void DrawBars( int YCoord, IPdfColorSpace ColorSpace, string Title )
{
   
// stroking colors: for bar borders
   objPage.Canvas.SetColorEx( "c1=0" );
   objPage.Canvas.LineWidth = 5;

   objPage.Canvas.SetFillColorSpace( ColorSpace );

   for( double c = 0; c <= 1; c += 0.1 )
   {
      objPage.Canvas.SetFillColorEx( "c1=" + c.ToString() );

      objPage.Canvas.DrawRect( 20 + (float)c * 500, YCoord, 50, 100 );
      objPage.Canvas.FillRect( 20 + (float)c * 500, YCoord, 50, 100 );
   }

   objPage.Canvas.DrawText( Title, "x=20; y=" + (YCoord + 10).ToString(), objDoc.Fonts["Helvetica", Missing.Value] );
}

Click the links below to run this code sample:

http://localhost/asppdf/manual_15/15_colorspace.asp
http://localhost/asppdf/manual_15/15_colorspace.aspx  Why is this link not working?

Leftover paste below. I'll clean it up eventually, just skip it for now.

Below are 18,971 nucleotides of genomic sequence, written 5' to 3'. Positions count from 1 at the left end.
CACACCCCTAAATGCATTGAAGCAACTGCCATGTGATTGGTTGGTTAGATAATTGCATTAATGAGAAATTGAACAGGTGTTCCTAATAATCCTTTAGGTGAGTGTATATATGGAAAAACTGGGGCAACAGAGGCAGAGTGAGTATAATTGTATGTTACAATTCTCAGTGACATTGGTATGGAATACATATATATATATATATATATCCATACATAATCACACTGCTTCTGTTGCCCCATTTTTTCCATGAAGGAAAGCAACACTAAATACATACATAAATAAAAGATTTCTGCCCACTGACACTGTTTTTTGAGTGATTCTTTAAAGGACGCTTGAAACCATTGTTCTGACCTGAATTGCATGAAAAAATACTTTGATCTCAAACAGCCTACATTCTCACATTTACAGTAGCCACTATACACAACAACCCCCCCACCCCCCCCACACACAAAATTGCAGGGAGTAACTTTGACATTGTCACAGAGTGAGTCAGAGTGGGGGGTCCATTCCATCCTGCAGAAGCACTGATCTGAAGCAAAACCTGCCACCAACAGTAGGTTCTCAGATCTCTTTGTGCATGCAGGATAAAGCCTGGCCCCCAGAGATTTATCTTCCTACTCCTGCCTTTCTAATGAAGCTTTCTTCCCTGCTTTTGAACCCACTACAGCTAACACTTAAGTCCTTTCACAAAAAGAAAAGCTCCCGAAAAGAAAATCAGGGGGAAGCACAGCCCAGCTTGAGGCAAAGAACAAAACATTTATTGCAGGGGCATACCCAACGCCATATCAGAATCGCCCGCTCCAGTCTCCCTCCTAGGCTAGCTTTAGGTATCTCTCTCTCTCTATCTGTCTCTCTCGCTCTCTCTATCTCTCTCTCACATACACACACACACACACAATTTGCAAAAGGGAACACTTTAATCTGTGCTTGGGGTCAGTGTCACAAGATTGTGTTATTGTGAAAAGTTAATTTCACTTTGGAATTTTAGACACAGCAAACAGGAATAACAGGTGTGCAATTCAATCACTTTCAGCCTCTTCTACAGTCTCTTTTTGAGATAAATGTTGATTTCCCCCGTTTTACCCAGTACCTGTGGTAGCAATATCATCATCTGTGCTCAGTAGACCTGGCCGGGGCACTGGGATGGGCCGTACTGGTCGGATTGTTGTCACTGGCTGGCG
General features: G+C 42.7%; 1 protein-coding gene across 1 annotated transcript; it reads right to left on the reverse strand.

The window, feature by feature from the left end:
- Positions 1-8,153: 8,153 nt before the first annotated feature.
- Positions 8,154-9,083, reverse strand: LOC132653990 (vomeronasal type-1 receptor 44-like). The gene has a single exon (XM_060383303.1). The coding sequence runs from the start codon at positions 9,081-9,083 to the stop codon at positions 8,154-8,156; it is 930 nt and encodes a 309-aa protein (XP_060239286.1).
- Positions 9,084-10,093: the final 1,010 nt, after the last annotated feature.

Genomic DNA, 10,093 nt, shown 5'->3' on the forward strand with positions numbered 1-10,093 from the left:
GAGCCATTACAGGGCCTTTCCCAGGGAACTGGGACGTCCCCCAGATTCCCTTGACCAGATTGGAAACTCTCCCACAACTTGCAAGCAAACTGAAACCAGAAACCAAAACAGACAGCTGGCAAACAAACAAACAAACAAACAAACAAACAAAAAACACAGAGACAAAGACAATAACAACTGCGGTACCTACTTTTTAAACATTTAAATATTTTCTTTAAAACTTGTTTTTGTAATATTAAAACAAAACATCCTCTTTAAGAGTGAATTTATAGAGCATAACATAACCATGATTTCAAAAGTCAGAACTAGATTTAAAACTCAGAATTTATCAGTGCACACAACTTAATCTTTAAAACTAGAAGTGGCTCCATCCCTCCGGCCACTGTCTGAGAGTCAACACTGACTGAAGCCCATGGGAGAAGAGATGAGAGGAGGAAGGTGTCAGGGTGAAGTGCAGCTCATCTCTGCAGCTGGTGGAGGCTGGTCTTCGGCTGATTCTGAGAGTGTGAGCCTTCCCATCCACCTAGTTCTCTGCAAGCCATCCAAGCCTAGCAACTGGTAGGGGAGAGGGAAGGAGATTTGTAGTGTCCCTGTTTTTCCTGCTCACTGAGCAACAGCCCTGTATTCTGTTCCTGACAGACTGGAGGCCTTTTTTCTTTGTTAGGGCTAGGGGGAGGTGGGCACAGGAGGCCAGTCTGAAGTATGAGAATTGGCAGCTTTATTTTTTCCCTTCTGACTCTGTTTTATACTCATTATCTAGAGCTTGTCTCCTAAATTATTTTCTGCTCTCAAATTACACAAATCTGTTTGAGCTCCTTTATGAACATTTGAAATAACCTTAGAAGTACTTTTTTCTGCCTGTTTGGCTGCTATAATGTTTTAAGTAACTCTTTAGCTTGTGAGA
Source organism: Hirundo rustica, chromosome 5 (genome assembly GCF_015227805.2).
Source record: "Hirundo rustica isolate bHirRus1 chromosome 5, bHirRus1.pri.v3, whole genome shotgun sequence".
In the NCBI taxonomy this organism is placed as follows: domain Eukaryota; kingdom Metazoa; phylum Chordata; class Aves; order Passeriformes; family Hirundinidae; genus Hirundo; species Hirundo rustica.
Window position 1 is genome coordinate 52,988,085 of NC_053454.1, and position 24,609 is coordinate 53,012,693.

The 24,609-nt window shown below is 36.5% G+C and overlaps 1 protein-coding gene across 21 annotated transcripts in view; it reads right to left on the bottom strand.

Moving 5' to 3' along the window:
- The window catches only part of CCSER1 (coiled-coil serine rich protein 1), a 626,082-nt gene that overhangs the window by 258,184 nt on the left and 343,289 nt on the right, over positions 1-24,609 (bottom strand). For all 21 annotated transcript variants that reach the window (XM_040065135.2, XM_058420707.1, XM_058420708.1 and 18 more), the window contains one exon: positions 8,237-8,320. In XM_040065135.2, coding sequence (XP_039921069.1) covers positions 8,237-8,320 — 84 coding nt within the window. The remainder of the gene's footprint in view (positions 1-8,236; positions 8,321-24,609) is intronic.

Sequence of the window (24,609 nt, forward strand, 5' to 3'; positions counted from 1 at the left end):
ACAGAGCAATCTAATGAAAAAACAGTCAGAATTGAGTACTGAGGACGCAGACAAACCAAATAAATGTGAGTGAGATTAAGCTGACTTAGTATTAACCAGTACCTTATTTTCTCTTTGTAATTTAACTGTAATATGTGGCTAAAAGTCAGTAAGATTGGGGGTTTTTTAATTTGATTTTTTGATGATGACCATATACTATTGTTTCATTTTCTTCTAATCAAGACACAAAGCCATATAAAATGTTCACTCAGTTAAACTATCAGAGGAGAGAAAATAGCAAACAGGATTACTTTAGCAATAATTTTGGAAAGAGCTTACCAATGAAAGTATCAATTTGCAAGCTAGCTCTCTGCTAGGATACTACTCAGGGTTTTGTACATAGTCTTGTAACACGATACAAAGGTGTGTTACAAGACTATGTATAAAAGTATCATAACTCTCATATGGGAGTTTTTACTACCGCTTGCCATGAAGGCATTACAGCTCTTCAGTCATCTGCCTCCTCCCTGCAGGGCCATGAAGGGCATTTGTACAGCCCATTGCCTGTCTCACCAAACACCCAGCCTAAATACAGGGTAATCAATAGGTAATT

15.4 Using Color Spaces with PdfTable and Other Objects
As of Version 2.7, the PdfTable object has been retrofitted to enable the border and background colors of a table to be specified in color spaces other than RGB (previous versions only allowed the table colors to be in the RGB color space.) To allow color spaces to be specified via PdfParam objects or parameter strings, the color space index, a unique integer identifier, is passed instead of an instance of the PdfColorSpace object.

Two new methods have been added to enable arbitrary colors to be specified: PdfTable.SetColor and PdfCell.SetColor. The former can be used to specify the table border, table background, cell border and cell background colors for the entire table. The latter specifies the border and background colors for an individual cell.